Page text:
According to the CoB, county governments‟ total pending bills for the period under review stood at Kshs108.41 billion. This is as compared to the cumulative pending bills of Kshs35.84 billion as at the end of June, 2017. That means it increased by about Kshs70 billion or about 202 per cent the following year. A further review of the CoB Report reflects that some of the counties did not submit status of their pending bills in previous years unlike in the FY 2017/2018 when the disclosure was done by respective county treasuries. The counties include Nairobi City, Kshs 64.8 billion; Kisumu, Kshs2.045 billion; Machakos, Kshs975 million; Mandera, Kshs107 million, among others. Comparatively, this translates to an average of 36 per cent of the 2017/2018 Equitable Share that was disbursed to counties in the previous year, which was Kshs302 billion. When we are fighting for counties to have more money, their pending bills are about a third of what they got from the sharable revenue.
The total pending bills for the FY 2017/2018 is composed of 74 per cent recurrent component and 26 per cent development component – you can see that recurrent component consumes more – being the respective value of invoices and commitments, whose services are deemed to have been rendered and not honoured as at the end of June, 2018. An appendix is attached to our Report which we submitted.
The county governments have four main sources of revenue to fund their county budgets. The first one is equitable share or the revenue raised nationally. The second is The electronic version of the Senate Hansard Report is for information purposesonly. A certified version of this Report can be obtained from the Hansard Editor, Senate.
conditional allocation from the national Government revenue. The third is conditional allocation and grants from the development partners, and the fourth is own-source revenue.
For the FY 2017/2018 county governments received Kshs387.09 billion, which was comprised of Kshs302 billion equitable share; Kshs17.36 billion as conditional allocation from the national Government revenue and Kshs9.49 billion as conditional grants from development partners. In addition, county governments collected Kshs32.49 billion as own-source revenue.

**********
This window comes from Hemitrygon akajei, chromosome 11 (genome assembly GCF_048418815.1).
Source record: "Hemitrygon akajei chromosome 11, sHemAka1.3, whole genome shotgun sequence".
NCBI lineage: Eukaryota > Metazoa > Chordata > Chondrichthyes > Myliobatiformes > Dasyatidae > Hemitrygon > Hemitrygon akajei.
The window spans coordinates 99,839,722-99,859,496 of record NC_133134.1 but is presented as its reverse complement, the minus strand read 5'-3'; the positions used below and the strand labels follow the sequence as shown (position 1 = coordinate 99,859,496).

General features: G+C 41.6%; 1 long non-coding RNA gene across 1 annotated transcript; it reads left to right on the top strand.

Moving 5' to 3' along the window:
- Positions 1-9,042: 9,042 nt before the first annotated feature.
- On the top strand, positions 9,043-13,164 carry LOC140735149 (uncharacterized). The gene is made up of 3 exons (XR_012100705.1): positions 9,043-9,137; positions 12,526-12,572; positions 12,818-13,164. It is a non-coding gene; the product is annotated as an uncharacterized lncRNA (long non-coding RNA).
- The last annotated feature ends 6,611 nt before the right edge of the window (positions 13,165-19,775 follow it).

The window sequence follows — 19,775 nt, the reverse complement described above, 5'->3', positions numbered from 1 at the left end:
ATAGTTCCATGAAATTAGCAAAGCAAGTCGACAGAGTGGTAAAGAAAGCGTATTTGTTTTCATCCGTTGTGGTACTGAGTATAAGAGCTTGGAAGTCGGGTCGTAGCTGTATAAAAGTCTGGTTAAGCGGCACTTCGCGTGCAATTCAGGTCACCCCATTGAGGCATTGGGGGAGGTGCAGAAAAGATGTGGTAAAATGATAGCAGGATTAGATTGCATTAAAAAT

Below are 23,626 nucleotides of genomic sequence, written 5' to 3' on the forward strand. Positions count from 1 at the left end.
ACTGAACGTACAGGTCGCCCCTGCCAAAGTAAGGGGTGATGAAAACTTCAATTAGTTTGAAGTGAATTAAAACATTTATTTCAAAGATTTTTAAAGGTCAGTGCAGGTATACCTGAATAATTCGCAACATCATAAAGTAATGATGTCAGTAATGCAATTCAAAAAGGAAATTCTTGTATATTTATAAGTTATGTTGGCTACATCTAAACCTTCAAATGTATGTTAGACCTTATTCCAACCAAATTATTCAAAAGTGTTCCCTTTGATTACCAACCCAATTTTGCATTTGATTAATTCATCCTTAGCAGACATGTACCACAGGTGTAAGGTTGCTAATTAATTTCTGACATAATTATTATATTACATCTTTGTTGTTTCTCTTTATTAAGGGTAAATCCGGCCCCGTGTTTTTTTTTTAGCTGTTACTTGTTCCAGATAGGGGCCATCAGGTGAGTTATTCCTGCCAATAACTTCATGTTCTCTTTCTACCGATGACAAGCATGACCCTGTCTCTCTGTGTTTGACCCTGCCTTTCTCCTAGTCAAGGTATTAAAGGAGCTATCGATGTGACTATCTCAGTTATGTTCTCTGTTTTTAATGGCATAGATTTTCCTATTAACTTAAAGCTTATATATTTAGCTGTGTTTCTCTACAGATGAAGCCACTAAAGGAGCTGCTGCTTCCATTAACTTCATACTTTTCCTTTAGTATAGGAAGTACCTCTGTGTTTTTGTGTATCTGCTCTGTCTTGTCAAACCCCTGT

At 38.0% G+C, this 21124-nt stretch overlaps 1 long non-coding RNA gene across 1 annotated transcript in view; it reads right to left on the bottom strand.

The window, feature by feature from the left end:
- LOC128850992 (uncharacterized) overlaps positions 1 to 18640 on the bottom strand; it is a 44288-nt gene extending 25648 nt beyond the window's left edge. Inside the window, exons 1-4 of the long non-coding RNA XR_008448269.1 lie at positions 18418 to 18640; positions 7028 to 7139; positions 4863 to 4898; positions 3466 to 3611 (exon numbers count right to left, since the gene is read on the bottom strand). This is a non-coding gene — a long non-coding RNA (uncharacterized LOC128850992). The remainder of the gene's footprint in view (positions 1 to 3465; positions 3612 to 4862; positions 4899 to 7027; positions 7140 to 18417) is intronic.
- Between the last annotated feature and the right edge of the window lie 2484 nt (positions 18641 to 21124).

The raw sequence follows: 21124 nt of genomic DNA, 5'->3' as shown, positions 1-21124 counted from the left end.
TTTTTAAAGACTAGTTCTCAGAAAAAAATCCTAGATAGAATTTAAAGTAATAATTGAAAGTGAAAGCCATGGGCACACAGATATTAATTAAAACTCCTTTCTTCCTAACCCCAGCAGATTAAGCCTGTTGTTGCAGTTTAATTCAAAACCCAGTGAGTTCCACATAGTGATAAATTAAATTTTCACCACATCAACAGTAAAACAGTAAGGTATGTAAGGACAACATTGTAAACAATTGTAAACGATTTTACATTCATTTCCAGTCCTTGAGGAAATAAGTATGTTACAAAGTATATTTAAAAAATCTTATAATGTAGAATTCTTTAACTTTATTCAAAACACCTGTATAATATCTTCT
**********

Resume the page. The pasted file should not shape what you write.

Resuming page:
A review of the revenue released to the counties for the FY 2017/2018 revealed that 100 per cent of equitable share of revenue for the FY 2017/2018 was disbursed. This is in line with the Division of Revenue Act, 2017 and the County Allocation of Revenue Act (CARA), 2017. However, the CoB report does not comprehensively indicate the status of some conditional allocations such as construction of county headquarters and European Union (EU) grant for Devolution Advice and Support as well as the leasing of medical equipment. So, we have a serious problem in terms of reporting on conditional grants.
Moving to county own-source revenue, the total revenue collection for the period under review by the counties was Kshs32.49 billion compared to an average of Kshs32.52 billion for the same period in the previous year. The collection is lower than the target of Kshs49.22 billion for FY 2017/2018. That is the target they set and they were slightly lower by about Kshs10 billion. The slight decline in actual revenue collection may be attributed to removal or reduced rates of some revenue raising measures such as cess tax by some of the current county governments after the 2017 elections, but majority of them was because of laxity in collection.
There is urgent need for implementation of a mechanism of mobilising of revenue for counties that will ensure increased revenue collection and also safeguard counties from collecting substantially less revenue than previous similar periods. In fact, a policy was tabled in this House, which aimed to develop a mechanism to enhance revenue collection measures in the counties. We should think of how to make it become law.